A new international study shows how narcissism and an unrealistic belief in national greatness led to the successes of Donald Trump and Brexit. SCOTT OLIVER reports
Exactly a year before her cough-infested car crash address of the Tory party conference, our erstwhile Remainer Prime Minister Theresa May hopped aboard the populist bandwagon by announcing: ‘If you’re a citizen of the world, you’re a citizen of nowhere’. Whether genuine belief or playing to the gallery, it was a tellingly insular statement, a craven attempt to stoke and draw fuel from a nationalist sentiment that seemed the only game in town.
The Brexiteers’ narrative – both in the UKIP agitation before the referendum and the Tories’ spin on their calamitous negotiations since – has been distressingly simplistic: Britain’s interests have long been held back by the EU, and things will turn out all right because, well, we’re a great nation, and that will be enough, and woe betide anyone who disagrees. Populism as a tango of grievance and narcissism, each one arousing the other.
Such is the choreography examined in a recent paper in the Social Psychological and Personality Science journal, where research from Poland, the UK and the US is combined to show that people who perceive they are part of a disadvantaged group are more likely to have an unrealistic belief in the greatness of their nation and thus support populist ideologies. (They follow Princeton professor Jan-Werner Muller’s definition of populism as both anti-elitist and anti-pluralist, a single group casting itself as the true representatives of the nation, and thus don’t apply to the label to left-wing movements such as Bernie Sanders’ that have been characterised as populist.)
To establish links between populism, ‘perceived in-group disadvantage’ and ‘collective narcissism’, the authors first distinguish the latter from their control condition of ordinary ‘national identification’. Where the latter might be expressed in such statements as ‘I’m glad to be British’ and ‘Being British is an important part of how I see myself’, the former would comprise beliefs in the inherent superiority of your nation, that it deserved special treatment, and – much as with the individual narcissist’s extreme sensitivity to criticism – that it is being persecuted by outsiders, from Brussels bureaucrats to globalists in the DC ‘swamp’. The stronger this feeling of being held back, the greater the sense of national superiority.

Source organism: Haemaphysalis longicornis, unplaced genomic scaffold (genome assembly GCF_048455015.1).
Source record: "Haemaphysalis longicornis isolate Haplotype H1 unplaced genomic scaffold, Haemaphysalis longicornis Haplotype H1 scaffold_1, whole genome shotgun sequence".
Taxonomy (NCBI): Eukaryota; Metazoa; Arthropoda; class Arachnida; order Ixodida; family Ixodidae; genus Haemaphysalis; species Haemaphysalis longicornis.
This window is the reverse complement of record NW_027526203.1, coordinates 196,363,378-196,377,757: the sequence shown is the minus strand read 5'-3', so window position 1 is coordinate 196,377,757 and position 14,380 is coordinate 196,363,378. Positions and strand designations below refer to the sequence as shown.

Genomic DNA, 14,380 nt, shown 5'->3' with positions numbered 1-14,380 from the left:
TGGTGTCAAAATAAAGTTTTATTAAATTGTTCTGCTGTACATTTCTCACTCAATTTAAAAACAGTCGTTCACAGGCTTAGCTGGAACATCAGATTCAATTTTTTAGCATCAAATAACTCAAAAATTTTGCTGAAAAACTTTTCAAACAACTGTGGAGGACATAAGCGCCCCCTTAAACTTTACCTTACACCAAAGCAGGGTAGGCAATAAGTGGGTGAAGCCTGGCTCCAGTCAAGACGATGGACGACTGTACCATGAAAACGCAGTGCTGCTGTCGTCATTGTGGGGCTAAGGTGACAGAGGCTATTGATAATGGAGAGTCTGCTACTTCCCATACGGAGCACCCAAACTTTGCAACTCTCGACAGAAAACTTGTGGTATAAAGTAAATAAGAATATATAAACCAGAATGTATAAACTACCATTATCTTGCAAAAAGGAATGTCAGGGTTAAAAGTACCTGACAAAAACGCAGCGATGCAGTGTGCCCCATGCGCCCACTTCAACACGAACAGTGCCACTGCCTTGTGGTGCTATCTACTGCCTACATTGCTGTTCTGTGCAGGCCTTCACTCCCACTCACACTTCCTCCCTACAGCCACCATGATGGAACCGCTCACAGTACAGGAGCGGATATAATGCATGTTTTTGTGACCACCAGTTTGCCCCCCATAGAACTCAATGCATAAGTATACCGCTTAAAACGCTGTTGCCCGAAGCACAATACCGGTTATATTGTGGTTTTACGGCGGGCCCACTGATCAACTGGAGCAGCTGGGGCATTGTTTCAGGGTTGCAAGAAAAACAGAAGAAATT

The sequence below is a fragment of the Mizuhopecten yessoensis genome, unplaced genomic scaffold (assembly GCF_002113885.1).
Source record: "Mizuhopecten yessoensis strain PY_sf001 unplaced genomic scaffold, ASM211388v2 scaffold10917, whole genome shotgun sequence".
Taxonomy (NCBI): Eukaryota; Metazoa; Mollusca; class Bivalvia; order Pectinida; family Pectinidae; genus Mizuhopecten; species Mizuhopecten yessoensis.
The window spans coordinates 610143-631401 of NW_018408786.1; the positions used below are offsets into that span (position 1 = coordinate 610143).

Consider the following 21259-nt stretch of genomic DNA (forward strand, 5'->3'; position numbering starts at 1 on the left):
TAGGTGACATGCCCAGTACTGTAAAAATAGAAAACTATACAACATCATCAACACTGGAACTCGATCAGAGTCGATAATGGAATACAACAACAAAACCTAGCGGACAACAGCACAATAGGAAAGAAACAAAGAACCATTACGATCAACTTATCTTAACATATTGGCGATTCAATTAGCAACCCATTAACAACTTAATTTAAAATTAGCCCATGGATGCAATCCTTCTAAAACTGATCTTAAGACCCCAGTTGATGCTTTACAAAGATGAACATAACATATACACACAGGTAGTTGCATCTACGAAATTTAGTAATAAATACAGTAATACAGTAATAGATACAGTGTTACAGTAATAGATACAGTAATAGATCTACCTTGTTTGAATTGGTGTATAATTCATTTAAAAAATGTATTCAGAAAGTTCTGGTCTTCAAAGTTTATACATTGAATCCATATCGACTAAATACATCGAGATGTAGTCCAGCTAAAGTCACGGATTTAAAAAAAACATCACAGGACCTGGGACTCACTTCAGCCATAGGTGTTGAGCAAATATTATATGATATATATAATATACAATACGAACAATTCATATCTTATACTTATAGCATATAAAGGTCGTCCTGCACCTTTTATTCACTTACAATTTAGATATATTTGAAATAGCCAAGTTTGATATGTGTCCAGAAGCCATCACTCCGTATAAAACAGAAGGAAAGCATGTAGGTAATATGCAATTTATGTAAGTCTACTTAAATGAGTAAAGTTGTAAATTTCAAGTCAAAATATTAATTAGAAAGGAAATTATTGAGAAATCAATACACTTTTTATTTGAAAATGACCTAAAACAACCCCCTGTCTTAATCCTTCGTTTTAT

In the first of three experiments, researchers from Poland established that where ordinary national identification failed to predict support for the right-wing populist Freedom and Law party, measures of collective narcissism did.
Another study, was able to show support for Donald Trump was strongly predicted by perceived in-group disadvantage, even when such objective material measures as household income directly contradicted this belief. And in a study carried out in the lead-up to the EU referendum by Dr Aleksandra Cichocka, senior lecturer in Political Psychology from the University of Kent, it was found the stronger the perception of other groups being favoured – the experiment manipulated the time-frame membership of the EU was perceived to have disadvantaged the UK, from a recent to long-term issue – the greater the degree of ‘collective narcissism’, which was in turn a ‘robust’ predictor of support for Brexit, whereas ordinary national identification was not. Again, perceived in-group disadvantage was also positively correlated to collective narcissism.
The paper concludes ‘the narrative of relative disadvantage, fuelled by populist leaders, might reinforce this defensive and destructive in-group positivity’, speculating that such narcissistic beliefs about in-group greatness are a way to compensate for feelings of being worse off than other groups.
This is even true of the ‘collective narcissism’ displayed by those with the exact opposite of ‘in-group disadvantage’ – for instance, an old Etonian foreign secretary who mutters colonial poetry to himself on official visits to Myanmar. ‘It definitely fits with how we see collective narcissism: a belief in in-group greatness that others fail to recognise’, remarks Dr Cichocka. ‘It could be that they compensate for having less control over the situation – compared to the EU, say – by investing in the grandiosity narrative’.
The more Brexiteers are told they are being persecuted by Guy Verhofstadt and Jean-Claude Juncker, the more pronounced their sense of national greatness. It is as though, in the absence of a coherent Brexit strategy, its protagonists are retreating ever further into nostalgic grandiosity, into the symbols and ciphers of old glories: a shutters-down Britain that has brought the Blitz on itself, it seems, because the nation never felt as united as then – which is exactly the spirit that will get us through the Blitz.
Scott Oliver is a freelance writer whose work has appeared in the Guardian, New Statesman, Vice and i-D